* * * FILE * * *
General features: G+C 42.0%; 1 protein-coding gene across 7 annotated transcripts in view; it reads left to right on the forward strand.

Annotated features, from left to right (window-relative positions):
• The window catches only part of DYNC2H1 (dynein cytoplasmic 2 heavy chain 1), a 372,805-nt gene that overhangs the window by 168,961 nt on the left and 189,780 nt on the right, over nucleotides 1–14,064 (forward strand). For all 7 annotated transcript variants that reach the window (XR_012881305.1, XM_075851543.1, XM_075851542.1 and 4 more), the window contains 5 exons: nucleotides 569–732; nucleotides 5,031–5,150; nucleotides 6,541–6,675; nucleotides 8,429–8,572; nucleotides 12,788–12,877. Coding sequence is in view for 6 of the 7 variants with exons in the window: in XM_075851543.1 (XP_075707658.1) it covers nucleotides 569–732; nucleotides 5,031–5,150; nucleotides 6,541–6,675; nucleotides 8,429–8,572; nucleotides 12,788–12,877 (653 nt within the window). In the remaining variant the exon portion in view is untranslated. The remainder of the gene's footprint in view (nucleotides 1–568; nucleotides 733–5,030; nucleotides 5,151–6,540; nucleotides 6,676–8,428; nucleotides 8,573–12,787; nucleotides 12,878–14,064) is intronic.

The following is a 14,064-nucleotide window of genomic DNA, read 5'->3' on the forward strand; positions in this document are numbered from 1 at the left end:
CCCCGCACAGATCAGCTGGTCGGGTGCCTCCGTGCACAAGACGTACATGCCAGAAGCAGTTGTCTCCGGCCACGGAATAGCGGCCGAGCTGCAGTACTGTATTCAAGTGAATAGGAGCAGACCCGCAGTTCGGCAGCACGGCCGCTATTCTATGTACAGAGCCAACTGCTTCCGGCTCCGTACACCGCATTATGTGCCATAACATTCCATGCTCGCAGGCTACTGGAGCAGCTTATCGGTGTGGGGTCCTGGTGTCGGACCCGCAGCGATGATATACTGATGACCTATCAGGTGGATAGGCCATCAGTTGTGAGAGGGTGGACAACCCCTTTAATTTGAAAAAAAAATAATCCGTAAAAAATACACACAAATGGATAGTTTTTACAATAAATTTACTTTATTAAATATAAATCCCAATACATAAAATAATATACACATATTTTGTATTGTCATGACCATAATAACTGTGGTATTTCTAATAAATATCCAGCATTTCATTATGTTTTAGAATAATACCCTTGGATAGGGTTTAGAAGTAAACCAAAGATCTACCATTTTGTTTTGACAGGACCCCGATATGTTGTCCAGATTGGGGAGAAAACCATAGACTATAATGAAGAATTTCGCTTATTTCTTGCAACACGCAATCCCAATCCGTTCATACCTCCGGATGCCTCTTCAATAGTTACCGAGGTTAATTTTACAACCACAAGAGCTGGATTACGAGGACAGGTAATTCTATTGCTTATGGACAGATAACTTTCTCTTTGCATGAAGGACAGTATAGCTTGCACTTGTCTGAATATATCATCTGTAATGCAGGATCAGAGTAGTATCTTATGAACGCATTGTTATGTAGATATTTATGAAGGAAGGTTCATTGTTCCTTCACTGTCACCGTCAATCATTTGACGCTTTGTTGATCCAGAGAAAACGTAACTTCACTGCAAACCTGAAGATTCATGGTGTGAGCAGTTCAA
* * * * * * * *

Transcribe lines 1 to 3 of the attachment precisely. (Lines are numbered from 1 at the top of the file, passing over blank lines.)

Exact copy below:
General features: G+C 42.0%; 1 protein-coding gene across 7 annotated transcripts in view; it reads left to right on the forward strand.

Annotated features, from left to right (window-relative positions):
• The window catches only part of DYNC2H1 (dynein cytoplasmic 2 heavy chain 1), a 372,805-nt gene that overhangs the window by 168,961 nt on the left and 189,780 nt on the right, over nucleotides 1–14,064 (forward strand). For all 7 annotated transcript variants that reach the window (XR_012881305.1, XM_075851543.1, XM_075851542.1 and 4 more), the window contains 5 exons: nucleotides 569–732; nucleotides 5,031–5,150; nucleotides 6,541–6,675; nucleotides 8,429–8,572; nucleotides 12,788–12,877. Coding sequence is in view for 6 of the 7 variants with exons in the window: in XM_075851543.1 (XP_075707658.1) it covers nucleotides 569–732; nucleotides 5,031–5,150; nucleotides 6,541–6,675; nucleotides 8,429–8,572; nucleotides 12,788–12,877 (653 nt within the window). In the remaining variant the exon portion in view is untranslated. The remainder of the gene's footprint in view (nucleotides 1–568; nucleotides 733–5,030; nucleotides 5,151–6,540; nucleotides 6,676–8,428; nucleotides 8,573–12,787; nucleotides 12,878–14,064) is intronic.